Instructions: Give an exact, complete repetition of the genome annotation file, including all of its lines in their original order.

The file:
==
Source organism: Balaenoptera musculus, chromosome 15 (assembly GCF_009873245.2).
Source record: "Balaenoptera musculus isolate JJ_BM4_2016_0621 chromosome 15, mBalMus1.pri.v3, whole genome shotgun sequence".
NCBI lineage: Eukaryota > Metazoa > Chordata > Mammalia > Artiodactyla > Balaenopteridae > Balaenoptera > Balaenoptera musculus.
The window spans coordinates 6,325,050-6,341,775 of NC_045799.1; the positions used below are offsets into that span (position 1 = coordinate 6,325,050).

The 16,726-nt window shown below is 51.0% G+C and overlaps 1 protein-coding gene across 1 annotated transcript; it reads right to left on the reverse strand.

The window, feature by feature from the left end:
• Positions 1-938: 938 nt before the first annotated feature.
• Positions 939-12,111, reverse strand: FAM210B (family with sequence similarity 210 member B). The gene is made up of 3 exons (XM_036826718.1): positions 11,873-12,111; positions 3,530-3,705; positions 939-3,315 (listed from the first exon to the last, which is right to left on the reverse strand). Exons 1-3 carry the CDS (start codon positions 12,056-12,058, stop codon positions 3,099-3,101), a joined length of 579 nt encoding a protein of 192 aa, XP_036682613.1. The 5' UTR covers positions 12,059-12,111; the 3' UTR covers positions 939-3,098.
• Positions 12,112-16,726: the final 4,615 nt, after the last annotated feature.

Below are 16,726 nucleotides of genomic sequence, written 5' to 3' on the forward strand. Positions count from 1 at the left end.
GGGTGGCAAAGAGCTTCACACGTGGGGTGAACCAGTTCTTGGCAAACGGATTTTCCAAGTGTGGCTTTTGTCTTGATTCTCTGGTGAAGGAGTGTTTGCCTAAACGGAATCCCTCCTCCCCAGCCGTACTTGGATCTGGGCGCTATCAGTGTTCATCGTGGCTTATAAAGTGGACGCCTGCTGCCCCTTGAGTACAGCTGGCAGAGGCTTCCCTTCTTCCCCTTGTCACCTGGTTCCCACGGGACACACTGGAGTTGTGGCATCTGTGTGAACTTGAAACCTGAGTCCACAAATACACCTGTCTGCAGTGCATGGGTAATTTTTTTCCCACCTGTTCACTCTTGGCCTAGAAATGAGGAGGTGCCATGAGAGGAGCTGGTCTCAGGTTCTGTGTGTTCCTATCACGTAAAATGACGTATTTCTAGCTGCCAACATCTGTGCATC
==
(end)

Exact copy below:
Source organism: Balaenoptera musculus, chromosome 15 (assembly GCF_009873245.2).
Source record: "Balaenoptera musculus isolate JJ_BM4_2016_0621 chromosome 15, mBalMus1.pri.v3, whole genome shotgun sequence".
NCBI lineage: Eukaryota > Metazoa > Chordata > Mammalia > Artiodactyla > Balaenopteridae > Balaenoptera > Balaenoptera musculus.
The window spans coordinates 6,325,050-6,341,775 of NC_045799.1; the positions used below are offsets into that span (position 1 = coordinate 6,325,050).

The 16,726-nt window shown below is 51.0% G+C and overlaps 1 protein-coding gene across 1 annotated transcript; it reads right to left on the reverse strand.

The window, feature by feature from the left end:
• Positions 1-938: 938 nt before the first annotated feature.
• Positions 939-12,111, reverse strand: FAM210B (family with sequence similarity 210 member B). The gene is made up of 3 exons (XM_036826718.1): positions 11,873-12,111; positions 3,530-3,705; positions 939-3,315 (listed from the first exon to the last, which is right to left on the reverse strand). Exons 1-3 carry the CDS (start codon positions 12,056-12,058, stop codon positions 3,099-3,101), a joined length of 579 nt encoding a protein of 192 aa, XP_036682613.1. The 5' UTR covers positions 12,059-12,111; the 3' UTR covers positions 939-3,098.
• Positions 12,112-16,726: the final 4,615 nt, after the last annotated feature.

Below are 16,726 nucleotides of genomic sequence, written 5' to 3' on the forward strand. Positions count from 1 at the left end.
GGGTGGCAAAGAGCTTCACACGTGGGGTGAACCAGTTCTTGGCAAACGGATTTTCCAAGTGTGGCTTTTGTCTTGATTCTCTGGTGAAGGAGTGTTTGCCTAAACGGAATCCCTCCTCCCCAGCCGTACTTGGATCTGGGCGCTATCAGTGTTCATCGTGGCTTATAAAGTGGACGCCTGCTGCCCCTTGAGTACAGCTGGCAGAGGCTTCCCTTCTTCCCCTTGTCACCTGGTTCCCACGGGACACACTGGAGTTGTGGCATCTGTGTGAACTTGAAACCTGAGTCCACAAATACACCTGTCTGCAGTGCATGGGTAATTTTTTTCCCACCTGTTCACTCTTGGCCTAGAAATGAGGAGGTGCCATGAGAGGAGCTGGTCTCAGGTTCTGTGTGTTCCTATCACGTAAAATGACGTATTTCTAGCTGCCAACATCTGTGCATC